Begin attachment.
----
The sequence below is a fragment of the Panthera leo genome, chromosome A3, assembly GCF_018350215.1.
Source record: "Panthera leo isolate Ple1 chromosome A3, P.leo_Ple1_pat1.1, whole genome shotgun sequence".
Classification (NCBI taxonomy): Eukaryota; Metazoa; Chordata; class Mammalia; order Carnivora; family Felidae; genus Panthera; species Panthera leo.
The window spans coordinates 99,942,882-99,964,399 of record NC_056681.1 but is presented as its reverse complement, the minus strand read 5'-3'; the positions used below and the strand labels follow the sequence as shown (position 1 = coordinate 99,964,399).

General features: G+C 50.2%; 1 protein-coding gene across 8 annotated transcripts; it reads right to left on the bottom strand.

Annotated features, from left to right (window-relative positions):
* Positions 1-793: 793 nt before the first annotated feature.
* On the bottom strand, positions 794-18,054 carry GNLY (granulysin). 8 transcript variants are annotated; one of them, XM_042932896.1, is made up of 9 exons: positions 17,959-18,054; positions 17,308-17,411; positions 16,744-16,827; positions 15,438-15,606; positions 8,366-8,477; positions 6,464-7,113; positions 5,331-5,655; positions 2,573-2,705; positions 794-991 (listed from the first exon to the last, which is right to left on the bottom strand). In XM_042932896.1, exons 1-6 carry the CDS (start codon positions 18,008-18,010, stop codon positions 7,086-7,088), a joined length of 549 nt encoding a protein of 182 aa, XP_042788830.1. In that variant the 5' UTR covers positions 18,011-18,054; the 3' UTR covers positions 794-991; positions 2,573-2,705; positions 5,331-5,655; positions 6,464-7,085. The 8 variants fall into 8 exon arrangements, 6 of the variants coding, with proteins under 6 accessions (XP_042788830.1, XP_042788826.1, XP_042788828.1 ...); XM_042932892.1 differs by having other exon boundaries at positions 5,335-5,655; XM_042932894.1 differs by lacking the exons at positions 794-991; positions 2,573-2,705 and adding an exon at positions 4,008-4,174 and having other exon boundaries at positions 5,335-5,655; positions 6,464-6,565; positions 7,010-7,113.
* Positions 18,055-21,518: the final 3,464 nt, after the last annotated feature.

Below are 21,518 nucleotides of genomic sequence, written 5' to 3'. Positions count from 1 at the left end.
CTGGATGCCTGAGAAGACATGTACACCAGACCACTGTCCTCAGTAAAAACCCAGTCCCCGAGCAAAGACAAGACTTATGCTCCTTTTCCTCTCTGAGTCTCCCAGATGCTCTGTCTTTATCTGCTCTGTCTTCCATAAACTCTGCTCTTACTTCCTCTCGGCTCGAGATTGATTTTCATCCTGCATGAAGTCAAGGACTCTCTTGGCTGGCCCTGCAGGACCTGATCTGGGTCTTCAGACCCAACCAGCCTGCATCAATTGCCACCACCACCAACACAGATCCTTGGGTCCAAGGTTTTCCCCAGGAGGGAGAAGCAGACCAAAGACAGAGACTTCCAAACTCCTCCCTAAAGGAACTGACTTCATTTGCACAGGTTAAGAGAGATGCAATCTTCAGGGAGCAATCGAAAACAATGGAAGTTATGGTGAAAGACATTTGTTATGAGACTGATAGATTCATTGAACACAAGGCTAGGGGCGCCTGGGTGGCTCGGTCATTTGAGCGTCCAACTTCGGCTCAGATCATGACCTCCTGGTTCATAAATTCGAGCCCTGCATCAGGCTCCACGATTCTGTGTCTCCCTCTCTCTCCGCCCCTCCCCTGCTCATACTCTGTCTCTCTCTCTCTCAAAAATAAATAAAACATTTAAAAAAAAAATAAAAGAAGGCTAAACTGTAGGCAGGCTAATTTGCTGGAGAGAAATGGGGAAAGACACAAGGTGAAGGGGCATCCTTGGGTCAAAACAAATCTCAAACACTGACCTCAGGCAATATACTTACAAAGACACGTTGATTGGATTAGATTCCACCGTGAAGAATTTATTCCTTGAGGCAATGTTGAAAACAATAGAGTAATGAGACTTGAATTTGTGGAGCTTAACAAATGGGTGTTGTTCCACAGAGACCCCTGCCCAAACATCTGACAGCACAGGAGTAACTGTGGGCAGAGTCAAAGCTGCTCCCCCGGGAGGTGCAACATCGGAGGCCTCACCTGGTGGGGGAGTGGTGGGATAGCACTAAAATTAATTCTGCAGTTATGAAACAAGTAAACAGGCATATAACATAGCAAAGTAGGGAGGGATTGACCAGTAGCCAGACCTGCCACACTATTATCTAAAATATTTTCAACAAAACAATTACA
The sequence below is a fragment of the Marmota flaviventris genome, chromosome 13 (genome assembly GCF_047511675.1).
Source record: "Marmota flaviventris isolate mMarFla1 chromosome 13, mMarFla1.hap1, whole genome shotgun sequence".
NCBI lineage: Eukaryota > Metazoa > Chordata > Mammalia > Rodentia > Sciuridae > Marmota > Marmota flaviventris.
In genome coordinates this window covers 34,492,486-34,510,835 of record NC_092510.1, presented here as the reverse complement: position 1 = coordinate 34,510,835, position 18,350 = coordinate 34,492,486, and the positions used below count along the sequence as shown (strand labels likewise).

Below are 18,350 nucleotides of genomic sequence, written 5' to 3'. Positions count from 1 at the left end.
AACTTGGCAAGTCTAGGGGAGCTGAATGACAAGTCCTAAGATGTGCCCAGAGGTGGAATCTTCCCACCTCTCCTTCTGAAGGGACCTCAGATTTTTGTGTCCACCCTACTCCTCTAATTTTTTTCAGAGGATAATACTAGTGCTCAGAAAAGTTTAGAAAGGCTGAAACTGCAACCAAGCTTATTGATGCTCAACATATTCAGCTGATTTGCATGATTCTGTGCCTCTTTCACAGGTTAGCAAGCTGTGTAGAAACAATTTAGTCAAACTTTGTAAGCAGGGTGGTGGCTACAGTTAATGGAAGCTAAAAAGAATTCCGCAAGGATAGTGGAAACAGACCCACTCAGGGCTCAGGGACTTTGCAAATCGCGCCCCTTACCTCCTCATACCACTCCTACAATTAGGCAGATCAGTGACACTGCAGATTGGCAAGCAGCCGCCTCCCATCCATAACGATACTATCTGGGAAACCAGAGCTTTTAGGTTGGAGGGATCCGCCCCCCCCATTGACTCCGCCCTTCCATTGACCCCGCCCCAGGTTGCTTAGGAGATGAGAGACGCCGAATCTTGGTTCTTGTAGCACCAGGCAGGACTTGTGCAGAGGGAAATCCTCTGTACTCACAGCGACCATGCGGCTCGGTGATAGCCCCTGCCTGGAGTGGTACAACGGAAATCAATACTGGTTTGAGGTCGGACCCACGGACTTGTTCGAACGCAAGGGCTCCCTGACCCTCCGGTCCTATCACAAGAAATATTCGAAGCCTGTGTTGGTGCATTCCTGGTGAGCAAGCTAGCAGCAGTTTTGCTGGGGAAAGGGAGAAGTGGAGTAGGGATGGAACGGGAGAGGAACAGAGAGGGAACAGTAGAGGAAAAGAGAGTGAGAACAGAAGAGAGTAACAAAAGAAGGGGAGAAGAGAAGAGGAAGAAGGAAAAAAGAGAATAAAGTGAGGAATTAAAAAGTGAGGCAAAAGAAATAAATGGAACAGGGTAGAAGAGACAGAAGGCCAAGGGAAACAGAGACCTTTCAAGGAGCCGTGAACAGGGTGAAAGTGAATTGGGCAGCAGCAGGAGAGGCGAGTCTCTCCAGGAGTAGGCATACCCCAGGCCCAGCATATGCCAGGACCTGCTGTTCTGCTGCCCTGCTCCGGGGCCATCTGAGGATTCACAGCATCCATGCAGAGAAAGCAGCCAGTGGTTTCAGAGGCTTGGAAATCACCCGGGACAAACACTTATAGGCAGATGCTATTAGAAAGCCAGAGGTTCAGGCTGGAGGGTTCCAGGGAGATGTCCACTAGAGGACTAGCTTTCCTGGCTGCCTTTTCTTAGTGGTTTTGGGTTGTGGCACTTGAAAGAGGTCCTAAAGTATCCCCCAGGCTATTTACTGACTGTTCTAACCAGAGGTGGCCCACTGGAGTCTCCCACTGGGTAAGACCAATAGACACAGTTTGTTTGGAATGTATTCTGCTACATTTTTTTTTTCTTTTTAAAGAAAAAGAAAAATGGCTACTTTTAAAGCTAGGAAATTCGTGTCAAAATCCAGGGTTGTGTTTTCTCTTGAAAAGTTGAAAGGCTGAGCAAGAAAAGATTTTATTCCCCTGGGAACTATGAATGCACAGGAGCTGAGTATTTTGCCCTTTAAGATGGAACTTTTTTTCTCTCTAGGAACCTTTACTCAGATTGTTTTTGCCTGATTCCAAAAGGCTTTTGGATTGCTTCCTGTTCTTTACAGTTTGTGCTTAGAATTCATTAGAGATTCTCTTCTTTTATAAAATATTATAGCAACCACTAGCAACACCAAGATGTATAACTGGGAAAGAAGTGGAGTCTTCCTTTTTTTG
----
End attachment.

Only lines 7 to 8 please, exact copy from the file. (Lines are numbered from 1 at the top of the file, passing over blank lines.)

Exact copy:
* Positions 1-793: 793 nt before the first annotated feature.
* On the bottom strand, positions 794-18,054 carry GNLY (granulysin). 8 transcript variants are annotated; one of them, XM_042932896.1, is made up of 9 exons: positions 17,959-18,054; positions 17,308-17,411; positions 16,744-16,827; positions 15,438-15,606; positions 8,366-8,477; positions 6,464-7,113; positions 5,331-5,655; positions 2,573-2,705; positions 794-991 (listed from the first exon to the last, which is right to left on the bottom strand). In XM_042932896.1, exons 1-6 carry the CDS (start codon positions 18,008-18,010, stop codon positions 7,086-7,088), a joined length of 549 nt encoding a protein of 182 aa, XP_042788830.1. In that variant the 5' UTR covers positions 18,011-18,054; the 3' UTR covers positions 794-991; positions 2,573-2,705; positions 5,331-5,655; positions 6,464-7,085. The 8 variants fall into 8 exon arrangements, 6 of the variants coding, with proteins under 6 accessions (XP_042788830.1, XP_042788826.1, XP_042788828.1 ...); XM_042932892.1 differs by having other exon boundaries at positions 5,335-5,655; XM_042932894.1 differs by lacking the exons at positions 794-991; positions 2,573-2,705 and adding an exon at positions 4,008-4,174 and having other exon boundaries at positions 5,335-5,655; positions 6,464-6,565; positions 7,010-7,113.